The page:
You have brought back a memory from the good old days where we sat together as friends and race just didnt matter, we were just friends, Chinese, Malays, Indians and others, all together in the spirit of friendship and brotherhood.

I am a couple or so years older than you and I thought that it ended then but I guess Muhibah (a word now forgotten) carried on a little longer.

In a way it makes me sad to see from a successful multi-racial society we have now become more closer to bigotry and racist society. Sad.

tsunami unleashed said...

Mr. Art Harun,

If our Leaders were to think of "building" malaysia and malaysians, i am very sure that it can be done within 10 years. But because they are so self-centred, power crazy, corrupted mind, cheaters, "uneducated" moron, self interest come first, malaysians come second or last, Malaysia is a failed country. The policy/ies drawn / drafted by the those idiots is such that they wanted the rakyat to be stupid. To follow their ideals with no second thought. They never wanted the rakyat to have critical thinking, evaluative thinking.
And BTN under the youth & sport ministry? But look at our sport and youth?
I strongly believed that the lecturers at BTN are not motivators, not a good leaders, rather they are spoilers, idiot, goons, or just plain son-of-a-bitch. Why should you instilled fear,hatred,vengence,being revengeful. If i were the lecturer there i would rather hang myself. Ashame that you don't and never contributed to nation building, character building.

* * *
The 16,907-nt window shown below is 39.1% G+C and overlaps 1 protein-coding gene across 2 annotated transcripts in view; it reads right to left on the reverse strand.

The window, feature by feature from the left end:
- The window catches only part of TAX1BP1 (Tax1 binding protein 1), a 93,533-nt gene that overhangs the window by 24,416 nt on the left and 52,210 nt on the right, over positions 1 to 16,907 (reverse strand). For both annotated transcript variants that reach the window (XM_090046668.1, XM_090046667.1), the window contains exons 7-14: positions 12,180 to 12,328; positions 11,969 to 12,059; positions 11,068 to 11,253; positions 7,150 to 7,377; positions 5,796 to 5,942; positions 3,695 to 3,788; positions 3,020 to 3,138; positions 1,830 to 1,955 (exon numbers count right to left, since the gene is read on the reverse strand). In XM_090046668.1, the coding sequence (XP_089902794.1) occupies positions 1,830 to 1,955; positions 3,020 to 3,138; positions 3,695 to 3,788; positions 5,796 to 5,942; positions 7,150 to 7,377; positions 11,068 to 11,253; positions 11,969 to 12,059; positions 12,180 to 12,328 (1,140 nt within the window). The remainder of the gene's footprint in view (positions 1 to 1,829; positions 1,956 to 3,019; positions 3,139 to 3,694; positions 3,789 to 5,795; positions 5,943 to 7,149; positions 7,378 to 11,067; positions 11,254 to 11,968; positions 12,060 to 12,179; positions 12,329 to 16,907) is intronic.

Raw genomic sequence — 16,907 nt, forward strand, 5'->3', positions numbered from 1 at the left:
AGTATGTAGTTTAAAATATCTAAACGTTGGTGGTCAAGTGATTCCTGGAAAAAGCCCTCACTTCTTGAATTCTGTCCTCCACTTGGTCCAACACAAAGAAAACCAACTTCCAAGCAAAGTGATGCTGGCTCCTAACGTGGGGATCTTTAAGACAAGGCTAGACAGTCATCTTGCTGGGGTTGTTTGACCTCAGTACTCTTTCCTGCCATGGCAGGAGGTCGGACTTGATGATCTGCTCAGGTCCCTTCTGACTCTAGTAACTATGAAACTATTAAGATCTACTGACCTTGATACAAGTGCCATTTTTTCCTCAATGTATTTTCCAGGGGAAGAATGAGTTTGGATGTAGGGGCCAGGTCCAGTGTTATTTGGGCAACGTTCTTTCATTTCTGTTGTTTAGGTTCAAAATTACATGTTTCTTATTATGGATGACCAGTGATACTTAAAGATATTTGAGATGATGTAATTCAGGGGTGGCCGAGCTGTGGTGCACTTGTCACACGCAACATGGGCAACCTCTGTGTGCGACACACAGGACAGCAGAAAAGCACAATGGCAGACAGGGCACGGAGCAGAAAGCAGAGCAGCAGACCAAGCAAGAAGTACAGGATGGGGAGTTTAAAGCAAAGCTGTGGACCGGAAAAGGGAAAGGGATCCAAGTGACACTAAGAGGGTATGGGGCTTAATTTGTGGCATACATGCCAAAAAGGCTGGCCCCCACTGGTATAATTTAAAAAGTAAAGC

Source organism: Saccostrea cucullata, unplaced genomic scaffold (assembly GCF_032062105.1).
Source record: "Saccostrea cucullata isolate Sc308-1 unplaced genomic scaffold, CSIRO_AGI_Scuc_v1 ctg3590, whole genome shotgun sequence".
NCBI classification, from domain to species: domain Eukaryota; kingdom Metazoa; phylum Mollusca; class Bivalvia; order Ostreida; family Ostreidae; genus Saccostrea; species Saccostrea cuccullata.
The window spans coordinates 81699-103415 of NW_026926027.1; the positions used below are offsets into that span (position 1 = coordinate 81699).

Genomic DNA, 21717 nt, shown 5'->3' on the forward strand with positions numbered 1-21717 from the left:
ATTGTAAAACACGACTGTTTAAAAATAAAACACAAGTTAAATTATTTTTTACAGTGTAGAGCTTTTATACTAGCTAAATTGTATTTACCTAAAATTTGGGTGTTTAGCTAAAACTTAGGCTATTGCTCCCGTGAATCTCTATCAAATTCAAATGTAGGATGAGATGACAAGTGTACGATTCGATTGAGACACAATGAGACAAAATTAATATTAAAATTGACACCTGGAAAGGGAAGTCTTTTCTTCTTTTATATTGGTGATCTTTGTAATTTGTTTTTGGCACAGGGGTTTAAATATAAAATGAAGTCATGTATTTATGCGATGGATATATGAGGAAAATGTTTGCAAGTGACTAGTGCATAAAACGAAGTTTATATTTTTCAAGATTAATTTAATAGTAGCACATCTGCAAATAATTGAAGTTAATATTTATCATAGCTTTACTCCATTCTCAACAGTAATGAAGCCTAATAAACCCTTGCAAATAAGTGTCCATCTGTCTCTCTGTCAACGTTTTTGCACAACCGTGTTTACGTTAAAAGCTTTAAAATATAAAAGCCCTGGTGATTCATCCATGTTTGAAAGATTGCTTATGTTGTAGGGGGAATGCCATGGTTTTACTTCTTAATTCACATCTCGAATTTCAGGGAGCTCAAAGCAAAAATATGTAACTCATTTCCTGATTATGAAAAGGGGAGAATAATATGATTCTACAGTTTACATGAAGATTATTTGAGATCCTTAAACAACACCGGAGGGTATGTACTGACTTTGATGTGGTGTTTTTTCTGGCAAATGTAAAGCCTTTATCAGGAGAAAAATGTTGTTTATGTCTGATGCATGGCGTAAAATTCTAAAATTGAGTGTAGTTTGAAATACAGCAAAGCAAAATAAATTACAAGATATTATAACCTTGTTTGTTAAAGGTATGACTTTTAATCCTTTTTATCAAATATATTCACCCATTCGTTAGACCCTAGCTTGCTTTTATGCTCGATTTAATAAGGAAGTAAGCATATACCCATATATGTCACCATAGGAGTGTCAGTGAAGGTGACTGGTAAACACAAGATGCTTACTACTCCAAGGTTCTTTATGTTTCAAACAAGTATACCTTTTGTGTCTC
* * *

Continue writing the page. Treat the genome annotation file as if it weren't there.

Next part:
They should instilled self-confidence, positive thinkers, being proactive not reactive and lots of positive values.
Shame on you, the lecturers at BTN. Shame on you,the stupid country leaders. Shame on you, the idiot and stupid policy makers. Go and commit suicide because you has failed the nation.

Raison D'etre said...

Dear Art,
I have never been to a BTN course or whatcammacallit.

the module itself is quite nice sounding isn't it: Biro Tata Negara, and your experience seems to embody what it was supposed to do.

Along the way, someone (or some institution..) plain hijacked it for his (or its) own selfish objectives.

The similarity to the Malaysia-dream is similar, wouldn't you say so?

Now, just is this dastardly someone (or something)?

BTN itself doesn't need a revamp if this "tumor" is surgically removed and burned so that no trace of it remains.

KS Cheah said...

Hi Art,

Well put. My view is that the BTN be retained with changes:


Bernard Khoo brought up a very pertinent point; what about the Nasional Service? What are the kids being told?

Zul Hassan said...